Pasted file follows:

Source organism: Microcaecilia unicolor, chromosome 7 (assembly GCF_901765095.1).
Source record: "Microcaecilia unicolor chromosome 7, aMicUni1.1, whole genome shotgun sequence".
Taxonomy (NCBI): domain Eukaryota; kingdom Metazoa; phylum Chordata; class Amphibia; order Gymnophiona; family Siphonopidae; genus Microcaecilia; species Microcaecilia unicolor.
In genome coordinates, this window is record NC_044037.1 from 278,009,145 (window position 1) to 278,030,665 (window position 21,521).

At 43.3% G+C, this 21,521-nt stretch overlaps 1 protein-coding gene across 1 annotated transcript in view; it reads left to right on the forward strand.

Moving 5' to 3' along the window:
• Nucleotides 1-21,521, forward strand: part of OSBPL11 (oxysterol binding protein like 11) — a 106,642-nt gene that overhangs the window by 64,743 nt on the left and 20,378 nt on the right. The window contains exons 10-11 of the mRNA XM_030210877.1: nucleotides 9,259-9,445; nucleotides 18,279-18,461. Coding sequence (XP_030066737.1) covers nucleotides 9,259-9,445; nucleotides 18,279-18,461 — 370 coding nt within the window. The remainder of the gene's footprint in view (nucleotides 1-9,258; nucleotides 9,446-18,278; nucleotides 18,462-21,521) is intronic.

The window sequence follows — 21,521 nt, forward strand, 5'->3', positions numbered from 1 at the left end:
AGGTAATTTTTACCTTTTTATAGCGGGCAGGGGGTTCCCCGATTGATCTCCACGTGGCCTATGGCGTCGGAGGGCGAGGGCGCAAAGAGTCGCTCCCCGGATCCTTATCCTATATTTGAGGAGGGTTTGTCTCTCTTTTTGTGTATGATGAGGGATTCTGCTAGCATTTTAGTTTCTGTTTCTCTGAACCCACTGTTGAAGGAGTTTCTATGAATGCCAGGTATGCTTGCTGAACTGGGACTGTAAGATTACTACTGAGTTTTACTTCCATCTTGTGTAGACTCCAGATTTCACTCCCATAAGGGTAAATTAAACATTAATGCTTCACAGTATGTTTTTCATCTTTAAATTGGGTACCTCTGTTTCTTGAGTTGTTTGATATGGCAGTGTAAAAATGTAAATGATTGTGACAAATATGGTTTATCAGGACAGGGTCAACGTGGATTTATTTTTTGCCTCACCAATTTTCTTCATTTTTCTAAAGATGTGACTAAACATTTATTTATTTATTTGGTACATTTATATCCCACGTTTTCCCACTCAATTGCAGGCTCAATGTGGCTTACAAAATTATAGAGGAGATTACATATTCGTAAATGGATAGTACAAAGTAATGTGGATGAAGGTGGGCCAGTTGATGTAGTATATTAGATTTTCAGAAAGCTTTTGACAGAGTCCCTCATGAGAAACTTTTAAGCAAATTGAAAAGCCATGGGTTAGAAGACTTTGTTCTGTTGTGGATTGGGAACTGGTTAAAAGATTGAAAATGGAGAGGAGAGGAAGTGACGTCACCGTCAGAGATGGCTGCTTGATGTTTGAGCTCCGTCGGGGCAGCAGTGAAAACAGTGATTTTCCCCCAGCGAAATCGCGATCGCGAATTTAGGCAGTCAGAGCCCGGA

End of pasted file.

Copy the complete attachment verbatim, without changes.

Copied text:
Source organism: Microcaecilia unicolor, chromosome 7 (assembly GCF_901765095.1).
Source record: "Microcaecilia unicolor chromosome 7, aMicUni1.1, whole genome shotgun sequence".
Taxonomy (NCBI): domain Eukaryota; kingdom Metazoa; phylum Chordata; class Amphibia; order Gymnophiona; family Siphonopidae; genus Microcaecilia; species Microcaecilia unicolor.
In genome coordinates, this window is record NC_044037.1 from 278,009,145 (window position 1) to 278,030,665 (window position 21,521).

At 43.3% G+C, this 21,521-nt stretch overlaps 1 protein-coding gene across 1 annotated transcript in view; it reads left to right on the forward strand.

Moving 5' to 3' along the window:
• Nucleotides 1-21,521, forward strand: part of OSBPL11 (oxysterol binding protein like 11) — a 106,642-nt gene that overhangs the window by 64,743 nt on the left and 20,378 nt on the right. The window contains exons 10-11 of the mRNA XM_030210877.1: nucleotides 9,259-9,445; nucleotides 18,279-18,461. Coding sequence (XP_030066737.1) covers nucleotides 9,259-9,445; nucleotides 18,279-18,461 — 370 coding nt within the window. The remainder of the gene's footprint in view (nucleotides 1-9,258; nucleotides 9,446-18,278; nucleotides 18,462-21,521) is intronic.

The window sequence follows — 21,521 nt, forward strand, 5'->3', positions numbered from 1 at the left end:
AGGTAATTTTTACCTTTTTATAGCGGGCAGGGGGTTCCCCGATTGATCTCCACGTGGCCTATGGCGTCGGAGGGCGAGGGCGCAAAGAGTCGCTCCCCGGATCCTTATCCTATATTTGAGGAGGGTTTGTCTCTCTTTTTGTGTATGATGAGGGATTCTGCTAGCATTTTAGTTTCTGTTTCTCTGAACCCACTGTTGAAGGAGTTTCTATGAATGCCAGGTATGCTTGCTGAACTGGGACTGTAAGATTACTACTGAGTTTTACTTCCATCTTGTGTAGACTCCAGATTTCACTCCCATAAGGGTAAATTAAACATTAATGCTTCACAGTATGTTTTTCATCTTTAAATTGGGTACCTCTGTTTCTTGAGTTGTTTGATATGGCAGTGTAAAAATGTAAATGATTGTGACAAATATGGTTTATCAGGACAGGGTCAACGTGGATTTATTTTTTGCCTCACCAATTTTCTTCATTTTTCTAAAGATGTGACTAAACATTTATTTATTTATTTGGTACATTTATATCCCACGTTTTCCCACTCAATTGCAGGCTCAATGTGGCTTACAAAATTATAGAGGAGATTACATATTCGTAAATGGATAGTACAAAGTAATGTGGATGAAGGTGGGCCAGTTGATGTAGTATATTAGATTTTCAGAAAGCTTTTGACAGAGTCCCTCATGAGAAACTTTTAAGCAAATTGAAAAGCCATGGGTTAGAAGACTTTGTTCTGTTGTGGATTGGGAACTGGTTAAAAGATTGAAAATGGAGAGGAGAGGAAGTGACGTCACCGTCAGAGATGGCTGCTTGATGTTTGAGCTCCGTCGGGGCAGCAGTGAAAACAGTGATTTTCCCCCAGCGAAATCGCGATCGCGAATTTAGGCAGTCAGAGCCCGGA